Dealing with the difference: Since feeling responsible for everything doesn't leave much room for fun, try reversing the roles a little. If your husband can't cook dinner a couple of times a week, make a simple meal of sandwiches and use the extra time to have fun with your kids.
I know I can get too absorbed with getting to the next task, but I'm learning that being silly can do wonders in getting Sylvia to do what I want - like the times I race her to the end of the block when she doesn't want to walk. And with any luck I'm showing her that humor can be a great way to deal with difficult situations.
Waits before he jumps in
"I'm willing to let Ava cry or fuss a little longer than my wife is," says James Bolton of Oakland, California, of their 7-month-old. "If I'm taking a shower and I hear her cry while she's sitting there in her bouncy seat, I'll peek out to see if she's in distress. If she's not, I tell her I'm almost done. But when my wife is showering and hears her cry, she'll get out and grab her."
Why moms are different: "Dads often let their children get more frustrated than moms will," says Pruett. "They seem to feel it's important for kids to learn to sort out problems on their own. It's the way dads prepare their kids for the real world."
Dealing with the difference: Although it may look like your husband doesn't care as much as you do about your child, he does. He just doesn't talk about it.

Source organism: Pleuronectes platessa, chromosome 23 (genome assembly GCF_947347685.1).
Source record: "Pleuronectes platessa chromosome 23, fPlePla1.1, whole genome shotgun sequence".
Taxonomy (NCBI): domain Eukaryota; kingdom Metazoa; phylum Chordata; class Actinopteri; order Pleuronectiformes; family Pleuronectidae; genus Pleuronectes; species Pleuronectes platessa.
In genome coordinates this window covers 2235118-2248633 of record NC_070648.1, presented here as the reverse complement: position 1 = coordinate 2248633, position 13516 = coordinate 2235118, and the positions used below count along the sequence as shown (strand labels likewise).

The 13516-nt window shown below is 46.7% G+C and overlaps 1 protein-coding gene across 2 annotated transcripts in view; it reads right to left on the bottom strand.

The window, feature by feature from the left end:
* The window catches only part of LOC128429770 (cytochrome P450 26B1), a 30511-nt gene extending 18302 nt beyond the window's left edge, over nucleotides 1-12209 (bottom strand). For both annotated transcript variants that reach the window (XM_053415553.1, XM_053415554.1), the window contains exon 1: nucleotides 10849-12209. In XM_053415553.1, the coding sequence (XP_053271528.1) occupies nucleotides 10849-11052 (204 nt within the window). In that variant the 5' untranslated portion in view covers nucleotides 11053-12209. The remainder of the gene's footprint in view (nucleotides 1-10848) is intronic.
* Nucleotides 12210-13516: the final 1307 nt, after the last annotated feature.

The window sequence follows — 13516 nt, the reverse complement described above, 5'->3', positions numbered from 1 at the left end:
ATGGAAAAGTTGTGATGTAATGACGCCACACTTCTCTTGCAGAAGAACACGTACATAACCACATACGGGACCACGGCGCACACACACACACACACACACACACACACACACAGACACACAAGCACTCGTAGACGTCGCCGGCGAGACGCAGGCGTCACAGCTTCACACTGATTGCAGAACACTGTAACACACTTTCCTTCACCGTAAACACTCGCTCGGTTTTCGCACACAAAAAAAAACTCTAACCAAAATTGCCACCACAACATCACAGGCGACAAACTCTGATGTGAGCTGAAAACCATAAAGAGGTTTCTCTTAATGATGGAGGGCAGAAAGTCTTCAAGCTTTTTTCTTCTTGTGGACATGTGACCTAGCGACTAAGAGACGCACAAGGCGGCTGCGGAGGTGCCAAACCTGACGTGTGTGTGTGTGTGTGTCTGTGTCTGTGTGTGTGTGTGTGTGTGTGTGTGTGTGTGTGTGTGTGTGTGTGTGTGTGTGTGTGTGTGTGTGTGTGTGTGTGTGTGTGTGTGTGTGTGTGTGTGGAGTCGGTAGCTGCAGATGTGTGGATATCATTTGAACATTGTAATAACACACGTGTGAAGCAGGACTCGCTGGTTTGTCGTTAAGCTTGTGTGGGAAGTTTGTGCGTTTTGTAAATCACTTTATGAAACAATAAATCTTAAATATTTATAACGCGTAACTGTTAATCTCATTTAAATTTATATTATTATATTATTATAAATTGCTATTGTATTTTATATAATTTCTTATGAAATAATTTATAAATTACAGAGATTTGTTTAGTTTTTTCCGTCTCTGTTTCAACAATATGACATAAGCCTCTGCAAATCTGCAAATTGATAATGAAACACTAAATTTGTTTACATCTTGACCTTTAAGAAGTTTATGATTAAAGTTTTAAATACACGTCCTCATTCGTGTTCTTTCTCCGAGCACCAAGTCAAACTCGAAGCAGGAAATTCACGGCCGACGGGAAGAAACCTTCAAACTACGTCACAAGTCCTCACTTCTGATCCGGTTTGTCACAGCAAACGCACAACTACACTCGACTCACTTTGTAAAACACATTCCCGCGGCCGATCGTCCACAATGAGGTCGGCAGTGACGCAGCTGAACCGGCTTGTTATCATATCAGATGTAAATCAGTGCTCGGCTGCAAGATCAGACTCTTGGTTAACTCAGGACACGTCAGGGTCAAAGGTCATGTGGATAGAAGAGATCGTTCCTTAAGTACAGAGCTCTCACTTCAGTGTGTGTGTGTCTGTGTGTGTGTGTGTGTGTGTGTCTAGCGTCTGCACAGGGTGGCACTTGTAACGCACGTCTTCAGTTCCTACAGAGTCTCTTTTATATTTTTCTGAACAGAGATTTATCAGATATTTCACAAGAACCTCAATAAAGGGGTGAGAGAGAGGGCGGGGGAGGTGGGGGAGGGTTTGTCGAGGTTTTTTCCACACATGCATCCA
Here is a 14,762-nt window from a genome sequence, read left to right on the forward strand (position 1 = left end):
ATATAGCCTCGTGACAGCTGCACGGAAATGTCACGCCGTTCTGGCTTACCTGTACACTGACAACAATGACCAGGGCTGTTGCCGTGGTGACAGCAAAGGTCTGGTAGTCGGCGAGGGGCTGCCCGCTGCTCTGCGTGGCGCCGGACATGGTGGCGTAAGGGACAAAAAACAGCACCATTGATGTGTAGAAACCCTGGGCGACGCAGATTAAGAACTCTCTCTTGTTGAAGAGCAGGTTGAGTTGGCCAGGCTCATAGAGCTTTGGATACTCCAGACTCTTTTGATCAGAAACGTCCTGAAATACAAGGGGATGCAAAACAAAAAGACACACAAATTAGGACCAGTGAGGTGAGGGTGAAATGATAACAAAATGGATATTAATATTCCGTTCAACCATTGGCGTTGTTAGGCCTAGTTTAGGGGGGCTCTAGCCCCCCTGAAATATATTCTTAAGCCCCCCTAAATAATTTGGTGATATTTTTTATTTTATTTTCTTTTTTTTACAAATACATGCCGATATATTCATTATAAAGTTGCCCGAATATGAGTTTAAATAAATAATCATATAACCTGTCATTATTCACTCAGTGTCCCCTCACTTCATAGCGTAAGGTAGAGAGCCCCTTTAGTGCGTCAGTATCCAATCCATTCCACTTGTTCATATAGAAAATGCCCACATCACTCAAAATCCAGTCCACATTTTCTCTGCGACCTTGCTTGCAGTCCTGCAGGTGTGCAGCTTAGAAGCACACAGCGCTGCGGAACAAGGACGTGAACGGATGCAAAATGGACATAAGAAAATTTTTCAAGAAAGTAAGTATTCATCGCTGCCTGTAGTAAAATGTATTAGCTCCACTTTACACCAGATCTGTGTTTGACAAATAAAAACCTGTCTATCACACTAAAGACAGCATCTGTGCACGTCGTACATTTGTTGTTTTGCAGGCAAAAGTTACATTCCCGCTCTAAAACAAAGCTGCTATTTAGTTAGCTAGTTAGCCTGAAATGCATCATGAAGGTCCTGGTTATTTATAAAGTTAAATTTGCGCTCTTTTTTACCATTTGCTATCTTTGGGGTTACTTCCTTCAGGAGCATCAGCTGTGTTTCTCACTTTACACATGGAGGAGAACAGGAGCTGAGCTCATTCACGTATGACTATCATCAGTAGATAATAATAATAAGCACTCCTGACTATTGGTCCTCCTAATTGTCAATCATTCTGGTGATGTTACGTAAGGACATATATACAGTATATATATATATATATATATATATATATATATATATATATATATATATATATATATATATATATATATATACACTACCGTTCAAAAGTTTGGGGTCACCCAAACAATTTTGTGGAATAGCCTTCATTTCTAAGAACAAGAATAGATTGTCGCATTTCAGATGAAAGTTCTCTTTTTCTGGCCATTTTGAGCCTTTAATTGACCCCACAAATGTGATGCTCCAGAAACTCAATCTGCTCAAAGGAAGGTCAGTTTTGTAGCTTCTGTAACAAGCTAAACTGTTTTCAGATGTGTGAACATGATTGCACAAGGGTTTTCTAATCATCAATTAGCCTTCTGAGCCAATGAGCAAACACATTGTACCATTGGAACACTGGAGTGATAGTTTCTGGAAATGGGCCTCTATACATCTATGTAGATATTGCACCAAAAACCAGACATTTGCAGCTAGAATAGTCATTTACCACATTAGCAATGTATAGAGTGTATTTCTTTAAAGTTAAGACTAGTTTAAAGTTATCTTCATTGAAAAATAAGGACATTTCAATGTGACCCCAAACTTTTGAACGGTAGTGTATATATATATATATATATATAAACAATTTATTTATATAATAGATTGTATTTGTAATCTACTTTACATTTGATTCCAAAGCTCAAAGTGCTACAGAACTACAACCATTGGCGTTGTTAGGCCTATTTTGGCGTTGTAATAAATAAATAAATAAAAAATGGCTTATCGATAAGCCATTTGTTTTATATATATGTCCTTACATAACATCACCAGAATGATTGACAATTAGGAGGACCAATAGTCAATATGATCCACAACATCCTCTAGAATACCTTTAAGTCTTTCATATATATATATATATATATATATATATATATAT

In the real world that means that the next time the baby cries, let him deal with it his way (just put in earplugs). As long as you trust that your kids are okay, it's better for them (and for you!) to occasionally keep your protective instincts under wraps.
Doesn't make a big deal over every battle
"As opposed to the way my wife deals with it, I'd rather not force Xander into a bath when he doesn't want to take one, and then have to deal with his screaming and crying," says Jarosh. "So I'll set something up like, 'Do you want to tackle Daddy one more time or two more times before the bath?'"
Why moms are different: "Fathers generally avoid emotional head to head with kids," says Pruett. "Moms are more likely to think 'If you love me, you'll do what I say.' Dads tend to think they're going to lose those battles. So they tease or divert - they can get their kids to do what they need them to do without making it a life-or-death matter."
Another big reason dads can be more flexible: If they're not around all day, every day, they may not be as worried about sticking to a routine as moms are.
Dealing with the difference: Knowing this about dads has helped me recognize that when I descend into a battle of wills with Sylvia, it's a choice I'm making - there are other options available. Instead, I'll sometimes sneak in the dreaded activity (getting her coat on, for instance, or strapping her into the car seat) once I've plied her with raisins or a favorite book.
Lately, I've noticed that a funny thing happens when I lay off the judgment: Aron and I are more likely to be open to trying the other's approach. That means that he might read about toddler behavior, or I'll make a game out of brushing Sylvia's teeth, instead of gritting mine.
So on Father's Day, I think I'm going to inaugurate our first annual Sometimes, Every Once in a While, Whaddya Know - Father Actually Does Know Best Day, and follow his lead. At least for the day.
For hilarious daddy tips (that moms will love, too), check out our new book Show Dad How, and learn how a stroller can help you get six-pack abs, turn your cell phone into a baby monitor, and more.
Emily Bloch also writes for Real Simple and Marie Claire.